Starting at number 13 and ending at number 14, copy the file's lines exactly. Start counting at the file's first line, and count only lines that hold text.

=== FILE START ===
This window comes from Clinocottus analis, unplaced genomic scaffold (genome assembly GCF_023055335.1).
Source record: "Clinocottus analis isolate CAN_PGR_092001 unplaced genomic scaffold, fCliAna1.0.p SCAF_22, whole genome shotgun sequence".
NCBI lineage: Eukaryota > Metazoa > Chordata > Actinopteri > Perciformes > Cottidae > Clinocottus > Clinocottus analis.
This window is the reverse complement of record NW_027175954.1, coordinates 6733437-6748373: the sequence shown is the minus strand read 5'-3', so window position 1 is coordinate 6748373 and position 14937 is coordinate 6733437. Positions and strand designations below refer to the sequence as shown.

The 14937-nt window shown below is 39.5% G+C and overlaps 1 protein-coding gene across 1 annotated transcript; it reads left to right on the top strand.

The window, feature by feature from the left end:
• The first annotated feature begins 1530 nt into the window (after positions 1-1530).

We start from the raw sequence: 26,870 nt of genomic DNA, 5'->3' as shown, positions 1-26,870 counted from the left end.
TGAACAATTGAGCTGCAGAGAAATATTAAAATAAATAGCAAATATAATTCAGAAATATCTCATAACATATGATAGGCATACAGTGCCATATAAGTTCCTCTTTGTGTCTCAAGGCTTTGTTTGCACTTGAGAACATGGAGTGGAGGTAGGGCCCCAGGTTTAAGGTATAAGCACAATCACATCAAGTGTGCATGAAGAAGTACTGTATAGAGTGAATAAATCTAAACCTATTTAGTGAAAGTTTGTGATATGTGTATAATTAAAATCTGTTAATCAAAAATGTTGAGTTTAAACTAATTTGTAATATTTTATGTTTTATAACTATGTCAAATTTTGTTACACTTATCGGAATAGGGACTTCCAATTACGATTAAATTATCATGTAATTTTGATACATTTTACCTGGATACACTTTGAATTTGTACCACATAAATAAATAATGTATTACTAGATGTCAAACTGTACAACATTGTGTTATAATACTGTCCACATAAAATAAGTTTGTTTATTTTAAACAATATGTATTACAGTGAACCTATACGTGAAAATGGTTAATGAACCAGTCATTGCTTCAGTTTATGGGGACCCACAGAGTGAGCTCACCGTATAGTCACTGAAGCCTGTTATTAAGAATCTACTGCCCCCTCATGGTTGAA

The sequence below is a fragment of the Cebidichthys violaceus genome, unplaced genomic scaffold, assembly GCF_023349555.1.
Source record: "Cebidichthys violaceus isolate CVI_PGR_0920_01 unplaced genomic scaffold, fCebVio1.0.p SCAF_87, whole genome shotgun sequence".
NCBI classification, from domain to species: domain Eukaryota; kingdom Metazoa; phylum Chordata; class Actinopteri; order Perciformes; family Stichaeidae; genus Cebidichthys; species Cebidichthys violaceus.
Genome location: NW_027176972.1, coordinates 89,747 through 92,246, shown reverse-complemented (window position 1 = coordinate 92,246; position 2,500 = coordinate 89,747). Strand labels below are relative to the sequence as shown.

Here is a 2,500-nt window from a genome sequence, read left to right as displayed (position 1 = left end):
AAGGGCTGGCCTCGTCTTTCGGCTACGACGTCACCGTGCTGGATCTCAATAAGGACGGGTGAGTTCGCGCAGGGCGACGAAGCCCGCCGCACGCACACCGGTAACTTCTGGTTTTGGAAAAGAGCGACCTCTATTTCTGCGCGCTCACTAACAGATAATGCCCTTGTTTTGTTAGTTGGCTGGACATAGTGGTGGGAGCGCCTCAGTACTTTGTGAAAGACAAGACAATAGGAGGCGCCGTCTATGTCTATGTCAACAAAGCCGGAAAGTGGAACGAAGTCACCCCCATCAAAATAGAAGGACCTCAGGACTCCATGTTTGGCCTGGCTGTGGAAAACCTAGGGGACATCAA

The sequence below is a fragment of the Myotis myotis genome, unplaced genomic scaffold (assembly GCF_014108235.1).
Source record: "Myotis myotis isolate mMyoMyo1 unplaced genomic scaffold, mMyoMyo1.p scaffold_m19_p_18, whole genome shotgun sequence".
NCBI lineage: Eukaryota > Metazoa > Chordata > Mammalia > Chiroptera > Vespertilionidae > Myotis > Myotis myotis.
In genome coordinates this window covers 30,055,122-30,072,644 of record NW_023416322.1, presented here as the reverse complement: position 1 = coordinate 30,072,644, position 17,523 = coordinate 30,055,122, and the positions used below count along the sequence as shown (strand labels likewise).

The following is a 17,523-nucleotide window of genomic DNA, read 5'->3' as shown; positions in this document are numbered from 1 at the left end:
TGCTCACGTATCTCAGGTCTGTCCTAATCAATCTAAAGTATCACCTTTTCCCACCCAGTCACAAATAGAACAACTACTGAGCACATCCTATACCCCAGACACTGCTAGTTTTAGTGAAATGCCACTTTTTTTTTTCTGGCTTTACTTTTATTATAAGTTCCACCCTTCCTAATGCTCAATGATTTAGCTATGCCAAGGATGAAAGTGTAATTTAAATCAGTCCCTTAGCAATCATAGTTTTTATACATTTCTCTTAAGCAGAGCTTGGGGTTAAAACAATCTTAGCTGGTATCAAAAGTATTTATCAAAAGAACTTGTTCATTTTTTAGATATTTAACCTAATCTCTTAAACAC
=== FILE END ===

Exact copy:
Genome location: NW_027176972.1, coordinates 89,747 through 92,246, shown reverse-complemented (window position 1 = coordinate 92,246; position 2,500 = coordinate 89,747). Strand labels below are relative to the sequence as shown.

Here is a 2,500-nt window from a genome sequence, read left to right as displayed (position 1 = left end):